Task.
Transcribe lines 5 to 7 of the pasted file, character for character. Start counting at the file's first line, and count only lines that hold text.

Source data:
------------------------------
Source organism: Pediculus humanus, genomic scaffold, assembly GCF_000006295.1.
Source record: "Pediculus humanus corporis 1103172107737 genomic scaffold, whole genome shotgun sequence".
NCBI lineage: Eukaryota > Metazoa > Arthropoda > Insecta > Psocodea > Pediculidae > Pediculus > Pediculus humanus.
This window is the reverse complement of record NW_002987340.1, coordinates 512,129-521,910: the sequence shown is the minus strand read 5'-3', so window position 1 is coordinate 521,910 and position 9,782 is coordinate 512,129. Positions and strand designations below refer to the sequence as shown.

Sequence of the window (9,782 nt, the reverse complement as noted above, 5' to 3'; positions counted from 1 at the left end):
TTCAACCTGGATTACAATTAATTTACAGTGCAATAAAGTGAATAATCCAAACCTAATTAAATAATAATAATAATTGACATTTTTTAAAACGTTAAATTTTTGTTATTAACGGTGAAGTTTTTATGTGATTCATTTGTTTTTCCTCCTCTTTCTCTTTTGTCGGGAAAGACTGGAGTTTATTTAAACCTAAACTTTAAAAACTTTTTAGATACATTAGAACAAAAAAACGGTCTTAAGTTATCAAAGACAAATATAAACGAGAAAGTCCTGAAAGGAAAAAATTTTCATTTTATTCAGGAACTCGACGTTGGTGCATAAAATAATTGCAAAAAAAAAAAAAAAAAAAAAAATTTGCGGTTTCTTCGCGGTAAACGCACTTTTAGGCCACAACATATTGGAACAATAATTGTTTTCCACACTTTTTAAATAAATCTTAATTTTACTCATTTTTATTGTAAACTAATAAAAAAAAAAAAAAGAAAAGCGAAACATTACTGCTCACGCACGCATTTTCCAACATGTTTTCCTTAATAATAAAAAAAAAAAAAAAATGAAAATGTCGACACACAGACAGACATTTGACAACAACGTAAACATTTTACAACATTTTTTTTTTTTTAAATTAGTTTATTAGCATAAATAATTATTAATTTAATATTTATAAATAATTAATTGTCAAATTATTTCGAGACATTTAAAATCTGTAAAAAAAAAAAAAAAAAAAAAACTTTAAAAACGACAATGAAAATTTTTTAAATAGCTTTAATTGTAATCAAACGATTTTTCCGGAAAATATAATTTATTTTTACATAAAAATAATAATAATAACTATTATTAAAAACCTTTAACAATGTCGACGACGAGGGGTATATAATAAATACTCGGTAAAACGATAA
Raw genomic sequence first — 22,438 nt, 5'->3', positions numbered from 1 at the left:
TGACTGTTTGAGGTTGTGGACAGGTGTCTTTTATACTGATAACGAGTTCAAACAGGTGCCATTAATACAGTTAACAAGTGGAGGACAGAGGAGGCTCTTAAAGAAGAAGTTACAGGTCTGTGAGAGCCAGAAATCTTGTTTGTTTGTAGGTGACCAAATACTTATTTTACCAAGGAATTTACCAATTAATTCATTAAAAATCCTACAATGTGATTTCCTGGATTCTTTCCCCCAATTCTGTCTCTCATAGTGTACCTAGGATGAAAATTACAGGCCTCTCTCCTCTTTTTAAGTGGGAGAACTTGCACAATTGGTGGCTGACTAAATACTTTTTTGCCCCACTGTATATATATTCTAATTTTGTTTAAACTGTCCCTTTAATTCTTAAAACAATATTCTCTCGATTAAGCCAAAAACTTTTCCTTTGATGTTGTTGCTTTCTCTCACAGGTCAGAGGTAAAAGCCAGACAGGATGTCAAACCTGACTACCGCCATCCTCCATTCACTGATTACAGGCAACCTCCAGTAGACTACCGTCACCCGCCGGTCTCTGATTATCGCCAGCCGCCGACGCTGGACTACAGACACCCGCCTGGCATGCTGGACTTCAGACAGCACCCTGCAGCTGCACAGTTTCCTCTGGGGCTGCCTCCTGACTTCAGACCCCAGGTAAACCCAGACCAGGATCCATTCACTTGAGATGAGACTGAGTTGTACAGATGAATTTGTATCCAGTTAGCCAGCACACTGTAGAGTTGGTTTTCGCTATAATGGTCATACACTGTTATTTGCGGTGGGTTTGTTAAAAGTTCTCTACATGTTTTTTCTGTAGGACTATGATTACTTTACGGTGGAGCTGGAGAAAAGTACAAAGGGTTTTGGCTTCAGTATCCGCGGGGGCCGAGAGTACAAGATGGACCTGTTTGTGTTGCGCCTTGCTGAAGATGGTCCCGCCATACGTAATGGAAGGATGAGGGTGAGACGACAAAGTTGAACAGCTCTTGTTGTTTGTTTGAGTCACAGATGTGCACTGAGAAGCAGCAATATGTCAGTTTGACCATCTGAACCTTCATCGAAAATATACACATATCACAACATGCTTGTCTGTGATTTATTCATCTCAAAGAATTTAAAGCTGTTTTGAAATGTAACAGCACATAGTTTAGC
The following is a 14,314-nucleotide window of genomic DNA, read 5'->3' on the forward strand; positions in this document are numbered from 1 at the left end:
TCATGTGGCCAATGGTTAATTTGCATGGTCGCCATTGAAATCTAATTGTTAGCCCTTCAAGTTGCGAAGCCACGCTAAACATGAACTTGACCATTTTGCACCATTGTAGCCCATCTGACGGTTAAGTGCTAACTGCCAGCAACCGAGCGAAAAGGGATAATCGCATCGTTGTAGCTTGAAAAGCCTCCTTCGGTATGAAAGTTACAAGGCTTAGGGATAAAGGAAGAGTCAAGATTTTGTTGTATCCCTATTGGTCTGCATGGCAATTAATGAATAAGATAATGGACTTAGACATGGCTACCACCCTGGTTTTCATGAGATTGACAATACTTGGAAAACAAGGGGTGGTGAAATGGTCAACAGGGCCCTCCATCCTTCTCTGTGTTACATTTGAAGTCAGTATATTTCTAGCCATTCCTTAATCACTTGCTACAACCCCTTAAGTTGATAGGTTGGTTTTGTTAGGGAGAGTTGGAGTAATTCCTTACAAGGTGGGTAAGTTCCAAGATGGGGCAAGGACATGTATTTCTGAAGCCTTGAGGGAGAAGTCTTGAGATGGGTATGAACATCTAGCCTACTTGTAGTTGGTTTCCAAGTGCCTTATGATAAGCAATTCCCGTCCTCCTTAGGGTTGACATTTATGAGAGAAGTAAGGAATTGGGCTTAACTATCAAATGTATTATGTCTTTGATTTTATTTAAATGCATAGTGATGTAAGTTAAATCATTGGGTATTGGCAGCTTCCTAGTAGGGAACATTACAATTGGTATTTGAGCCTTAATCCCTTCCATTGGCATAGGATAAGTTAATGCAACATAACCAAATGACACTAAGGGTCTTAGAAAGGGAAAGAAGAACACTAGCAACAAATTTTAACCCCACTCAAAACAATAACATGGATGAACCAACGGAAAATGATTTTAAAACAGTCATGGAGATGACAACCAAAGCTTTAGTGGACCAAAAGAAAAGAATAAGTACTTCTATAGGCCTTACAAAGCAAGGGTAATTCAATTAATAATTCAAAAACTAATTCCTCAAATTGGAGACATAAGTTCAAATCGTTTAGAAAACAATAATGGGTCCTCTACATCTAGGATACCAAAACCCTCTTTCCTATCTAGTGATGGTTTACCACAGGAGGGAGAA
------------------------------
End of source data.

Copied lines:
Sequence of the window (9,782 nt, the reverse complement as noted above, 5' to 3'; positions counted from 1 at the left end):
TTCAACCTGGATTACAATTAATTTACAGTGCAATAAAGTGAATAATCCAAACCTAATTAAATAATAATAATAATTGACATTTTTTAAAACGTTAAATTTTTGTTATTAACGGTGAAGTTTTTATGTGATTCATTTGTTTTTCCTCCTCTTTCTCTTTTGTCGGGAAAGACTGGAGTTTATTTAAACCTAAACTTTAAAAACTTTTTAGATACATTAGAACAAAAAAACGGTCTTAAGTTATCAAAGACAAATATAAACGAGAAAGTCCTGAAAGGAAAAAATTTTCATTTTATTCAGGAACTCGACGTTGGTGCATAAAATAATTGCAAAAAAAAAAAAAAAAAAAAAAATTTGCGGTTTCTTCGCGGTAAACGCACTTTTAGGCCACAACATATTGGAACAATAATTGTTTTCCACACTTTTTAAATAAATCTTAATTTTACTCATTTTTATTGTAAACTAATAAAAAAAAAAAAAAGAAAAGCGAAACATTACTGCTCACGCACGCATTTTCCAACATGTTTTCCTTAATAATAAAAAAAAAAAAAAAATGAAAATGTCGACACACAGACAGACATTTGACAACAACGTAAACATTTTACAACATTTTTTTTTTTTTAAATTAGTTTATTAGCATAAATAATTATTAATTTAATATTTATAAATAATTAATTGTCAAATTATTTCGAGACATTTAAAATCTGTAAAAAAAAAAAAAAAAAAAAAACTTTAAAAACGACAATGAAAATTTTTTAAATAGCTTTAATTGTAATCAAACGATTTTTCCGGAAAATATAATTTATTTTTACATAAAAATAATAATAATAACTATTATTAAAAACCTTTAACAATGTCGACGACGAGGGGTATATAATAAATACTCGGTAAAACGATAA
Raw genomic sequence first — 22,438 nt, 5'->3', positions numbered from 1 at the left: